Did you conceive of any alternate versions of the universe that were interesting, but didn’t really work for the book?

I went back and forth on how far to push the “differences” in the way the characters from different dimensions are played. It was tempting to spend more time in the heads of the “alternate” characters, but I also had to be conscious of not bogging down this story too much. I’ve even given thought to developing a new story in that setting, just so I’d have more opportunities to continue exploring that crew dynamic and so on. I don’t know if that’ll ever happen, but I’ve learned to never say never with this job.

So who came up with the title of the book? And how long after it was suggested did someone say, “Hey, isn’t that the name of a Rush song“?

It’s been something of a running joke for several years, with fellow author David Mack and I — or me and my writing partner, Kevin Dilmore, if we’re collaborating — to use Rush song titles as story titles. I forget who’s done it more, but I think we’re running pretty much neck and neck.

As is the case with so many other things, my editors have long ago given up their attempts to dissuade me from this practice.

Did you also include a Rush reference in the book? Maybe name one of the aliens Lerxst or something?

Nothing so overt, though in other stories I’ve made mention of such things as the Temples of Syrinx, or naming a ship Bacchus Plateau. I think Dave has named a security officer “Peart” in one of his books.

The thing is, no one in Star Trek would ever mention Rush. Or even Star Wars. Obviously, not all of our pop culture will still be remembered in 300 years, but some might. As a writer of Star Trek novels, are you told not to make those kinds of references, or is it just that, for some reason, no one’s ever written a scene where Riker and Worf go for drinks in the holodeck version of the Mos Eisley Cantina?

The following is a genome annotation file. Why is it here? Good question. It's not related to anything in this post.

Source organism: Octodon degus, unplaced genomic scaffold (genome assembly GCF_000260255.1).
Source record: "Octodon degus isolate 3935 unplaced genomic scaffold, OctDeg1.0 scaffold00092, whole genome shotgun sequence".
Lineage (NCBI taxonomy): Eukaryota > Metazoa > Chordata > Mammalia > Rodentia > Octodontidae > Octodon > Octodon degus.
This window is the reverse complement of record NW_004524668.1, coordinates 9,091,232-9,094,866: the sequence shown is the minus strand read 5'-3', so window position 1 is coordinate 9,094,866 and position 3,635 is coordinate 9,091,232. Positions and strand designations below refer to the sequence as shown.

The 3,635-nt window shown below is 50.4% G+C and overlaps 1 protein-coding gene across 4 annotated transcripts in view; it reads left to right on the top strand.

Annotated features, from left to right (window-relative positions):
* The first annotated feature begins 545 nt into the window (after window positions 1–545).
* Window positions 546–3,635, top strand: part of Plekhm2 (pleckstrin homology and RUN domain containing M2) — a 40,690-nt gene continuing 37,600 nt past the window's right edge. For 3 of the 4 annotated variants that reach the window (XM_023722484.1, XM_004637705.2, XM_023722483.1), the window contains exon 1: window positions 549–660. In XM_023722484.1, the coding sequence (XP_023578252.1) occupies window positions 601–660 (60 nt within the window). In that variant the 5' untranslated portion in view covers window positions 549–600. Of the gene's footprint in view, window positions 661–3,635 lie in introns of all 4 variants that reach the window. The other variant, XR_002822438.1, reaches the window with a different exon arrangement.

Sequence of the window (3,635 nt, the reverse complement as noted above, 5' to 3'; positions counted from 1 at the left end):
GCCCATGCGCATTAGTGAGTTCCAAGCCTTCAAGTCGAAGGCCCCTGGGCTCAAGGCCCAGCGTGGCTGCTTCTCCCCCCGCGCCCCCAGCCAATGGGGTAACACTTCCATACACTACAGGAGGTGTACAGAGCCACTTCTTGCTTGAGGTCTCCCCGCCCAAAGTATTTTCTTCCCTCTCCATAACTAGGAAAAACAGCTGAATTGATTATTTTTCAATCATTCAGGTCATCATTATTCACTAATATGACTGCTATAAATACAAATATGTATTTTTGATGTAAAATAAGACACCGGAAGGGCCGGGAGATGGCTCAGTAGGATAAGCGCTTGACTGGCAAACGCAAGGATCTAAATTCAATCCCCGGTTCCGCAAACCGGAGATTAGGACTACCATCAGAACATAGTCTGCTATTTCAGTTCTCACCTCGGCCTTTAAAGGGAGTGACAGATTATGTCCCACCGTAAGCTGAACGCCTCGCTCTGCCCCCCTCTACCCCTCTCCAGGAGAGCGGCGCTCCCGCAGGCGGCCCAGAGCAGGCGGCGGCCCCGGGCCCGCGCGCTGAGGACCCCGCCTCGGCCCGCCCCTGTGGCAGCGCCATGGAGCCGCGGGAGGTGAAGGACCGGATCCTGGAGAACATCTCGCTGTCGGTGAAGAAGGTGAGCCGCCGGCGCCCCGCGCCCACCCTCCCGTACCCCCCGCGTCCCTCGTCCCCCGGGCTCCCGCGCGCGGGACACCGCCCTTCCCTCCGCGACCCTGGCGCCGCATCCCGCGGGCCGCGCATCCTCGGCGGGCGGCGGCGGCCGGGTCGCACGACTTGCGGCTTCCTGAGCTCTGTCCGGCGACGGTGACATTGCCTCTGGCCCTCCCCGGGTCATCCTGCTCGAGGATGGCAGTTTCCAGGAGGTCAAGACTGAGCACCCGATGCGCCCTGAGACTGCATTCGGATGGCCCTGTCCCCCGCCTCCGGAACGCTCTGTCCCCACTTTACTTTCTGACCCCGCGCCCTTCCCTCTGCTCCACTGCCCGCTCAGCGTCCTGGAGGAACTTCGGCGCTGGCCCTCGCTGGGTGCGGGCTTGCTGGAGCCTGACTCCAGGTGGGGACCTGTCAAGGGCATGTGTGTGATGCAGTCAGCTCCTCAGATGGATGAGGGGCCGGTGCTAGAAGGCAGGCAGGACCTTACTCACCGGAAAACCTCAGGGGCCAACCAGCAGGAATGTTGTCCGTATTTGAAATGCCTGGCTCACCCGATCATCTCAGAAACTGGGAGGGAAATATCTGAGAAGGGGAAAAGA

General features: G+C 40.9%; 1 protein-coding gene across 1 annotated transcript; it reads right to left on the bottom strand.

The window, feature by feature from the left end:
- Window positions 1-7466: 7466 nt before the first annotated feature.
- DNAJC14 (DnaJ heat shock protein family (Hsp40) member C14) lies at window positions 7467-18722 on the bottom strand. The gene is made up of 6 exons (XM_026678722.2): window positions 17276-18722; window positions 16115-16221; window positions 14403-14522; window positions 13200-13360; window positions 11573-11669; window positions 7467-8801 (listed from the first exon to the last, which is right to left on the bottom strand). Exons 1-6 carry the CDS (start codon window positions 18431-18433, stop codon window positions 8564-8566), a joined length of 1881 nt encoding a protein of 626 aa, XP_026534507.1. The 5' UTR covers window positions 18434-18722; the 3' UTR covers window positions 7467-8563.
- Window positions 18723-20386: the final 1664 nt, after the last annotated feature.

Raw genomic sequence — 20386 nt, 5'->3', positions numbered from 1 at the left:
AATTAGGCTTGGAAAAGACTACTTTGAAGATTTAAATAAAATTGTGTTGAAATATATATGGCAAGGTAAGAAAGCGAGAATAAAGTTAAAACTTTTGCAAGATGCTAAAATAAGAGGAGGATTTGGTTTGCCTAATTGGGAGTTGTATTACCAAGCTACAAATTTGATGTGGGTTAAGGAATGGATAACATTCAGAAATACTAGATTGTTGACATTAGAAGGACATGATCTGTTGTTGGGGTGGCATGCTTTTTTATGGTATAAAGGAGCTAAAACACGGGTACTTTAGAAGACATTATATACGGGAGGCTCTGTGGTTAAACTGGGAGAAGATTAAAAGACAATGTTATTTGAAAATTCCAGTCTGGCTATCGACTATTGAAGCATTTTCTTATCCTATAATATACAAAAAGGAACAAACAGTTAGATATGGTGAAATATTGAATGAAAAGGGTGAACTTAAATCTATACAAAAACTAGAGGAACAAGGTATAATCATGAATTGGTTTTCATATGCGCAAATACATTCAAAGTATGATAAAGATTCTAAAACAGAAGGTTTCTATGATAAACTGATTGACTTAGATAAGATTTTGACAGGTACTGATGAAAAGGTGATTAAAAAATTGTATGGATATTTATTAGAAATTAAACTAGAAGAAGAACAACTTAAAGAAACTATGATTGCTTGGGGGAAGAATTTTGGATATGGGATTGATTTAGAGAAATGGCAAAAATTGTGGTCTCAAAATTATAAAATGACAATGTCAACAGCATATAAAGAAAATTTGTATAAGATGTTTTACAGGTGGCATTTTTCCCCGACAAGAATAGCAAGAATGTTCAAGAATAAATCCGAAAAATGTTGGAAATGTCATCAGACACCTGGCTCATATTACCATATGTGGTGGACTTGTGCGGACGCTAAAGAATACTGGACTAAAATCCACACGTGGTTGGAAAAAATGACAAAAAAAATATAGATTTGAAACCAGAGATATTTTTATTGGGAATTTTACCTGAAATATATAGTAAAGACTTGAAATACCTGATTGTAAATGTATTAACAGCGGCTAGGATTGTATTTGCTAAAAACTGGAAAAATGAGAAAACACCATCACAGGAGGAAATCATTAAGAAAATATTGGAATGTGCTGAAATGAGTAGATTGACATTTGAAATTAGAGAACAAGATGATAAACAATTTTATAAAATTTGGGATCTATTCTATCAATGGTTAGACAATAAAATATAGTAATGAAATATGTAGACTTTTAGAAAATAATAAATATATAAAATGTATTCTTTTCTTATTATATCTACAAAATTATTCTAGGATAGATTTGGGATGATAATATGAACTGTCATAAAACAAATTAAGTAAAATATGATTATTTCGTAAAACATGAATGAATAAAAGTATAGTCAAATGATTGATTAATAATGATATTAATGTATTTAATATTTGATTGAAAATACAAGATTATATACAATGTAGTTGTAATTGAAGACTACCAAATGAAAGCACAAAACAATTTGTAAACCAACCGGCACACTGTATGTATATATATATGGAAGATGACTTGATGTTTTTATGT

They typically don’t allow such overt references. You’d never see anyone running a Star Wars holodeck program, for example. The urge to drop in a veiled reference to something from another favorite film or TV show is pretty common, and we’re not outright banned from making such references, but our editors or the licensing department will rein us in if we get too carried away with it. I’ll admit to the occasional attempt to slide something sly or funny past them, but I’ve failed at that far more often than I’ve succeeded. Those folks are pretty sharp.

So, do you think Star Trek The Next Generation Headlong Flight would work as either a movie or an episode of the show?

I wanted the story to feel like something you could’ve seen as an episode. On the other hand, realizing something like this on screen would prove challenging, because of the need to convincingly portray certain characters at different ages and so on. Yes, CGI can do wonders, but it’s also an expensive, labor-intensive process. You don’t have that problem in a comic or a novel.

Finally, if someone really likes Star Trek The Next Generation Headlong Flight, which of your Star Trek novels would you suggest they read next, and why, and which of your non-Star Trek novels would you suggest they read next, and why?

If they like Next Generation, I’d offer up Armageddon’s Arrow as a possible suggestion because, like Headlong Flight, it’s a standalone adventure that hopefully provides all that’s needed to bring a reader up to speed about what’s happened in past books.

As for my non-Trek works? Buy everything. I’ve got kids to feed. I’ve written a few novels that have elements of military science fiction, but are set here on “present day” Earth. If you like Marines fighting aliens, there’s The Last World War and its sequel, Counterstrike, and if you like Marines fighting genetically-engineered killer lizards, then I offer up The Genesis Protocol.